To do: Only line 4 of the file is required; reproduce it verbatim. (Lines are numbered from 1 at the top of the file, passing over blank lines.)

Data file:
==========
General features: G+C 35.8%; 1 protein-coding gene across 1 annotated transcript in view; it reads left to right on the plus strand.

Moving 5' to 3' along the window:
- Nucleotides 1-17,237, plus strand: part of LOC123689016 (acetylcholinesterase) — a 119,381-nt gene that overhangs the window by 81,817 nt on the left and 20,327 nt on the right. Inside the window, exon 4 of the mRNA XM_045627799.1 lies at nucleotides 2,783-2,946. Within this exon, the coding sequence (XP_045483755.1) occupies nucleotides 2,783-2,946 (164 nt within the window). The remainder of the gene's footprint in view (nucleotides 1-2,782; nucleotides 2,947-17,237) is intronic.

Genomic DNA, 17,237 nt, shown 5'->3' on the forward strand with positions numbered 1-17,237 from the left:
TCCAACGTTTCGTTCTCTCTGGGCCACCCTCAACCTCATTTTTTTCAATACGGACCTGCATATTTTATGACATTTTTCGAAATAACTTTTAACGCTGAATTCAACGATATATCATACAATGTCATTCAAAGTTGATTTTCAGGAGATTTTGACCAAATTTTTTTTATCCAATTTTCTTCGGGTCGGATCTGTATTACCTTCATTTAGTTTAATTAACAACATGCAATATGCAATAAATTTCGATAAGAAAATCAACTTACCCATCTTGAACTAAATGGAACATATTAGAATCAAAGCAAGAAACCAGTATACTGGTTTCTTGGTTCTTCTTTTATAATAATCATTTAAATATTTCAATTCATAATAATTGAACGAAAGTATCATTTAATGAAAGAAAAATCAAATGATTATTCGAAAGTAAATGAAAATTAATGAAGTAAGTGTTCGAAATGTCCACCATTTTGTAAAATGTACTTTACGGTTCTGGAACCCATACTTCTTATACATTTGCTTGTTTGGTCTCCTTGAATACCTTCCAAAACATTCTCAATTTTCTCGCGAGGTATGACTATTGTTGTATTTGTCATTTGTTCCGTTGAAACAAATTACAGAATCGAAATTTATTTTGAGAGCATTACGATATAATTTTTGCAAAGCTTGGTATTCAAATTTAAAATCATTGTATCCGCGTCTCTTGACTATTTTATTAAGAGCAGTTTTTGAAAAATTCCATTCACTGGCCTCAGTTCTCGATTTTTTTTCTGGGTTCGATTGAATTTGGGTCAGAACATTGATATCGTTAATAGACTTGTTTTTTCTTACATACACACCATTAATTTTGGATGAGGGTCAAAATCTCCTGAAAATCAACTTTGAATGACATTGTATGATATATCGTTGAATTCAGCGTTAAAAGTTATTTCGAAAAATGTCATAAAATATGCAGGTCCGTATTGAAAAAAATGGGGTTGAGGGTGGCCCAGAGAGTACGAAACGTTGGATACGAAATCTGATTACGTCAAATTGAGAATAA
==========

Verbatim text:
Genomic DNA, 17,237 nt, shown 5'->3' on the forward strand with positions numbered 1-17,237 from the left: